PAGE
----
Since October 2021, Juliana’s treatment has included a vast array of things. “We are blessed to have a variety of options on the table. We can do the aggressive chemo or low dose chemo, antibody therapy, MIBG therapy and possibly radiation. Determining where to go each time we have our scan results is always a little difficult with Juliana because it is all uncharted territory. Ana is anywhere but close to textbook neuroblastoma. The harshest of chemo did nothing. The low dose chemo that was only supposed to work as comfort care did more than the most brutal treatment she’s seen. She shouldn’t have made it out of the PICU at diagnosis. She was sent home after transplant with a hospice and palliative care team. That was over 2 years ago. It is all so hard to determine where we will go next. I remember Juliana’s surgeon saying she was going to write her own book and that no one on the medical team could write a single page for her. He was right. I just never imagined she’d still be writing it three years later,” Stephanie said. “She is currently on low dose oral chemotherapy and a small dose of daily pain medication. She started pre-k homeschool in August 2022 and is enjoying all of her favorite things as frequently as she can.

Juliana is well known throughout the hospital and has been seen by multiple subspecialties such as neurology, neurosurgery, ophthalmology, gastroenterology, endocrinology, audiology, cardiology, hematology and oncology. She has utilized therapy services such as physical therapy and occupational therapy and has taken full advantage of the umbrella of Child Life Therapy services including Child Life, Music Therapy, Art Therapy, Dance Therapy and, of course, Thor – the facility dog. Her “special people” she treasures during visits are Dr. Lauren Draper, MD (her oncologist), “Jamie”, her procedural sedation nurse, and “Maddy”, her nurse and “best friend” in The Costas Center. “The staff have connected us with other support organizations, as well,” says Stephanie, “such as Make-A-Wish and Friends of Kids With Cancer who have made such memorable moments for both her and our family. She LOVES the books available and being read to while she’s in the hospital, so we did a book drive and collected over 700 books for the Shining Star School. Her sisters submitted a t-shirt design in honor of Juliana for the hospital’s Thankful Threads t-shirt contest – which ended up being the winning design,” comments Stephanie. “Things like this are significant and help create positive memories when you’re faced with so much unknown.”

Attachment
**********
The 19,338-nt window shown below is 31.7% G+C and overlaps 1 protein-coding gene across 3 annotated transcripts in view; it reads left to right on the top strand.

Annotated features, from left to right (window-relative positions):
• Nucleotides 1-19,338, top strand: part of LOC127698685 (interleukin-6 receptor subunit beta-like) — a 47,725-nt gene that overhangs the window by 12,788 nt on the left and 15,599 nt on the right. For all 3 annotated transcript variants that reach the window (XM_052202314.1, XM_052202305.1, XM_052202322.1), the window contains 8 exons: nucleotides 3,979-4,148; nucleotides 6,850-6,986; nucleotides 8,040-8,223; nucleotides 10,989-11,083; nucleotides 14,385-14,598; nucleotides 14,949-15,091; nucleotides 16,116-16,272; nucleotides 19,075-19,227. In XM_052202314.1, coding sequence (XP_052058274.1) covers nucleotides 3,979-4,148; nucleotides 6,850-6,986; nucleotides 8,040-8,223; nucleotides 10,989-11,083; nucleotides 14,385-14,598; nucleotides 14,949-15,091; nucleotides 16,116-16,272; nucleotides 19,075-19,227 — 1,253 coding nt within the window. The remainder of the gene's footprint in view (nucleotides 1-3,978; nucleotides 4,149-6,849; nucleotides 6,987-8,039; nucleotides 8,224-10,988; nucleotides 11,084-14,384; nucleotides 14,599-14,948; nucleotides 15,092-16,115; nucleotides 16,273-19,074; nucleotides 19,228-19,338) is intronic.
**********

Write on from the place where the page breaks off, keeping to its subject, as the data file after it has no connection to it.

“Cardinal Glennon has been our second home. It sometimes breaks my heart that this feels more like home to her than her actual home. But it speaks volumes about the hospital and our team. She’s never afraid to come here. She smiles, waves and talks to everyone. She says I love you to everyone she meets, and she truly means it,” says Stephanie. It’s sobering to speak about, but Juliana has spoken about dying, and her wishes for her to be at her Cardinal Glennon home if and when that happens. As young as she is, and having NOT talked about it with her, she has somehow planned all of her wishes surrounding that. She has asked to be cremated and has furthermore – asked me to bring her back and drive her past Cardinal Glennon after that happens. She even asked her music therapist (Carrie) if she’d be willing to meet me and play her “Glennon song” (I can see clearly now – by Johnny Nash) for when I drive by! What child has that foresight?? The fact that she has that sense of peace here and that she talks about it without fear is a comfort that I can’t even put into words,” admits Stephanie.

“We do not know how much time Juliana has left or what the future holds for her,” Stephanie says. “What we DO know is she will continue to fight with a smile on her face and unparalleled faith until it is time for her to go to her heavenly home. Statistically, time is not on our side, but for now, we will treasure every moment with her and know that every day we get is a gift.”

Juliana’s journey and updates to her story can be followed on Facebook as Ana’s Army: